Programs help older job hunters clear the age hurdle

Dressed in a fashionable black and gray striped button-down and with a Bluetooth device on his right ear, H.B. Staton looks more like 50 than his 70 years of age. The Carrollton resident has managed purchasing card programs at CompUSA and Vought Aircraft, but right now, he's looking for a job.

After recently losing his position, he's trying to stay positive.

"It's not easy," he said. But instead of hiding indoors, he grabbed his résumé and headed to a networking workshop.

With the economy down and people working and living longer, more and more older adults are turning to employment programs for help.

The Senior Source, a Dallas nonprofit agency, has seen its program's enrollment surge in the past two years, setting a record of 2,026 participants in 2009. A recent networking session drew more than 70 people. Its program is on track to meet or beat last year's figure.

Program participants brush up on job search basics, like how to make a good first impression, how to answer questions about desired salary and what to write in a post-interview thank-you note.

But they must also tackle challenges that are unique to their age group, such as dispelling stereotypes that they are not technology-savvy, take more sick days or are simply overqualified – obstacles that can keep them in the job search longer than younger people.

More than half a million people age 50 and older are unemployed and looking for work, according to June data from the U.S. Bureau of Labor Statistics. According to a February study by the U.S. Department of Labor, workers age 55 and up have an average duration of joblessness of 35.5 weeks, compared with 23.3 weeks for job seekers between 16 and 24 and 30.3 weeks for those between 25 and 54.

In the Senior Source's interviewing workshops, networking events and other sessions, program director Renae Perry serves as both a teacher and a motivational speaker.

"If you don't think your age is an asset, how can you make your employer believe it?" she asked at an interviewing workshop held at the Plano Senior Center. "Don't let your age hold you back."

Seeing bias

Betty Belanger, 62, has seen age discrimination firsthand. The Plano resident lost her job when her employer, an information technology company, closed. She applied for a similar job at another company and made it to the final rounds.

"He [the interviewer] said, 'We have a certain culture here, and we think you won't fit,' " she said. "I felt like I was crossing the finish line, but I was actually hitting the wall."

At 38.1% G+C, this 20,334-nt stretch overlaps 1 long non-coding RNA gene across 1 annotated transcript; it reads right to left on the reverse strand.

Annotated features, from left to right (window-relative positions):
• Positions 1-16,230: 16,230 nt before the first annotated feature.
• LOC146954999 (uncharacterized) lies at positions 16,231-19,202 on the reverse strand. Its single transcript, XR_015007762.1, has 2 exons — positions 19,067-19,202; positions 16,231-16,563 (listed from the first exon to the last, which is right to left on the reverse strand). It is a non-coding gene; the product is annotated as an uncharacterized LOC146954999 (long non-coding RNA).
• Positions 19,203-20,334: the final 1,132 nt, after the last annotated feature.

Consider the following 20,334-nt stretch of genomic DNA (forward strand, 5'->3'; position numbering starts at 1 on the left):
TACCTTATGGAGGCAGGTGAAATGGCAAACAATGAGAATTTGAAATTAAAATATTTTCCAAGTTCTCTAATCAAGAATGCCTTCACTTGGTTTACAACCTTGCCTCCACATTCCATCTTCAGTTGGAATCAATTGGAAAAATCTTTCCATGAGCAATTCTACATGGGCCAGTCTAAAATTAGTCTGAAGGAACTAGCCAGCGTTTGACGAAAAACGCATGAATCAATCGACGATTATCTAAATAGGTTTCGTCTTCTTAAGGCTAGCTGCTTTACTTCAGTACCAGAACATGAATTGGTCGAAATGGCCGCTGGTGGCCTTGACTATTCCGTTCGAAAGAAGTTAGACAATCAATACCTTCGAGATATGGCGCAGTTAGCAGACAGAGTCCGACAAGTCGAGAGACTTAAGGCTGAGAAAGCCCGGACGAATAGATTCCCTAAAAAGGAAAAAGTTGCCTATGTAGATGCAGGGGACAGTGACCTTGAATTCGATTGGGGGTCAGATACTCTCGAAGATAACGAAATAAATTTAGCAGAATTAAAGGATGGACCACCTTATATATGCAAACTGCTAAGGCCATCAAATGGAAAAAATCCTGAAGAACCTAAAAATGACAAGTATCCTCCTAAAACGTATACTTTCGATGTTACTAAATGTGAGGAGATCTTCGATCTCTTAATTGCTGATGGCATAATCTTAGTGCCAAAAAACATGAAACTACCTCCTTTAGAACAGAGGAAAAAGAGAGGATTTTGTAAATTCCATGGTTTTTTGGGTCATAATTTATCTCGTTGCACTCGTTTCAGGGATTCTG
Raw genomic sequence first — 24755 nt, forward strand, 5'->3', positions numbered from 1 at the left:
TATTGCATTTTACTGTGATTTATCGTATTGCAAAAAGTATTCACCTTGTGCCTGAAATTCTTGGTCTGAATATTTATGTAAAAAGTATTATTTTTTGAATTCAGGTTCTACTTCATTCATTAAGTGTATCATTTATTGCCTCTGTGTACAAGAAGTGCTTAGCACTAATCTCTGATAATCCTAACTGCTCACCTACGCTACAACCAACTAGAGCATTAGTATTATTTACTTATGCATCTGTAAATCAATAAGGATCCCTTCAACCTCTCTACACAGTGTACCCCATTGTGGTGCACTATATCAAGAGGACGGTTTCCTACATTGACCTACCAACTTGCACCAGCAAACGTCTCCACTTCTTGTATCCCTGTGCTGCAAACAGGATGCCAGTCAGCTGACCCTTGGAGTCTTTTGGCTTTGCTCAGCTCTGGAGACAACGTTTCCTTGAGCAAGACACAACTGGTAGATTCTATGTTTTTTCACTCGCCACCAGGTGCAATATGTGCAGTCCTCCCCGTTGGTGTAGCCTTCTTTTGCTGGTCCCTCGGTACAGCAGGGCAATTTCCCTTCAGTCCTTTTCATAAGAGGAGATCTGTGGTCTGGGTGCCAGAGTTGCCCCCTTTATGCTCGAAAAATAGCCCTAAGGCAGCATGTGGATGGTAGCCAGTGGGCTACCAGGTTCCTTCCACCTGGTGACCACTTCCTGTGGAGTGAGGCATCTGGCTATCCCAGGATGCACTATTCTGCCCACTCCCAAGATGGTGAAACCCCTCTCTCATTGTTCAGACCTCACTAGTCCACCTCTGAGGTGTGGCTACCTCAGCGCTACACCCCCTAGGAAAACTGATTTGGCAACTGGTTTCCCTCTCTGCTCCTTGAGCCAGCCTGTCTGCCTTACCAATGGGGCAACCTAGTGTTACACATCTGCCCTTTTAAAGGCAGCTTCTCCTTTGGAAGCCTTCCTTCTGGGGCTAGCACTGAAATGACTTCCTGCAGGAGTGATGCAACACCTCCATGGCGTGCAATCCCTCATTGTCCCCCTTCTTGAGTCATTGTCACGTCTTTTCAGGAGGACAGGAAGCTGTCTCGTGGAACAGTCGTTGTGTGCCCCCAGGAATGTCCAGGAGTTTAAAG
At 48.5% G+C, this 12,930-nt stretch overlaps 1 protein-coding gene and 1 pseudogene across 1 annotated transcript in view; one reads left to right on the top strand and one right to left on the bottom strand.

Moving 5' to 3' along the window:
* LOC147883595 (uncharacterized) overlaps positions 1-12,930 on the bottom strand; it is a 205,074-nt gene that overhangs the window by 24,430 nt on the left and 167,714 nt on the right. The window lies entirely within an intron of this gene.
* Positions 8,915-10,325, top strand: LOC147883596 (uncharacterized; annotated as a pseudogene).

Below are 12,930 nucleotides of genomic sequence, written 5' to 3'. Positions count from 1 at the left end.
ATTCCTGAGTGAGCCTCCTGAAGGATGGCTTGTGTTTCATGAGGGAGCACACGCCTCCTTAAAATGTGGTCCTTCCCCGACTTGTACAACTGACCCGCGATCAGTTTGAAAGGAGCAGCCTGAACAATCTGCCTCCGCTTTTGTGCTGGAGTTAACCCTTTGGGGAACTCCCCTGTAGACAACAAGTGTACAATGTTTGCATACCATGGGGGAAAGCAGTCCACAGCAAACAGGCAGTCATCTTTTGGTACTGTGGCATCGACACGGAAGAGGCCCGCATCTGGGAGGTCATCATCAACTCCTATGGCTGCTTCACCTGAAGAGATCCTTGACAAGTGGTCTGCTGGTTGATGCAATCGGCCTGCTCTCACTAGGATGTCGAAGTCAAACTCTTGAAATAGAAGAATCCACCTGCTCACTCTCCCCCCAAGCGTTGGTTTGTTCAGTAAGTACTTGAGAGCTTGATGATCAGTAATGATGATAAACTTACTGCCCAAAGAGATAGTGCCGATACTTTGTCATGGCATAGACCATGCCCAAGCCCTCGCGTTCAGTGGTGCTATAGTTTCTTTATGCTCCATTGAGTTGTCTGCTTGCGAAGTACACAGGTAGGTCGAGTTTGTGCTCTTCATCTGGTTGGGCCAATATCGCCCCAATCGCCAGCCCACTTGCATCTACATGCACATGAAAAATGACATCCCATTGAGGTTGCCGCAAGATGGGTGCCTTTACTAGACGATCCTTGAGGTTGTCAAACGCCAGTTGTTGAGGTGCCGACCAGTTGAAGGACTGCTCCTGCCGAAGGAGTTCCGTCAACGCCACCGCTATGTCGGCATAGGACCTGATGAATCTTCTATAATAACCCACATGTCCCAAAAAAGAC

Some companies, though, seek out older employees for their wealth of experience.

Michelle Minnick, a human resources business partner at BNY Mellon in Richardson, has hired older adults out of the Senior Source's program.

She says older job applicants should adopt "the mindset of being open to the current lay of the land, not so much with one foot behind but choosing to move forward."

"The ones who haven't been as successful sort of stay back," she said. "They have a harder time transitioning to what our company's practices are."

Love of the job

Laura Jerabek, 72, said she enjoyed passing on her love of nursing and health care to students. She lit up when she talking about her 16 nursing students at Collin College, where she previously worked.

"My dad lived till 102," she said. "It's possible I could live another 15 years, and I want to contribute."

With the Senior Source's help, Jerabek may snag her dream teaching job.

The employment program's success rates reflect a tough economy. In 2009, the placement rate for individuals who attended one-on-one sessions, along with workshops, was 36 percent. In 2007 and 2008, the rate was 50 percent.

Joyce Moench is one of the program's success stories. The 69-year-old Garland resident got a receptionist job five years ago after Hancock Mazda of Mesquite called the Senior Center.

Now, though, the Mazda dealership has gone out of business and Moench is back in the workshops, hoping for another stroke of luck.


Buy a computer and cellphone, if you don’t have them already. Employers will expect you to be accessible and tech-savvy. You can buy a decent laptop or desktop computer for less than $600. You can also brush up on your computer skills.

Dismiss negative thoughts about your age. Stay positive by focusing on your strengths and skills. Emphasize your abilities. and don’t refer to dates that may age you.

Look good so you feel good. Staying fit and well-dressed will make you stand out at an interview — and later on the job. Get a good night’s rest and wear your favorite outfit, so you go into an interview looking professional and acting confident.

Seek out age-friendly employers. Use, AARP’s Best Employers for Workers 50+, and Fortune magazine’s 100 Best Employers as research tools.

Network — online and in person. From using to talking to people at your church, networking can be the best way to find a job.


By MELISSA REPKO / The Dallas Morning News

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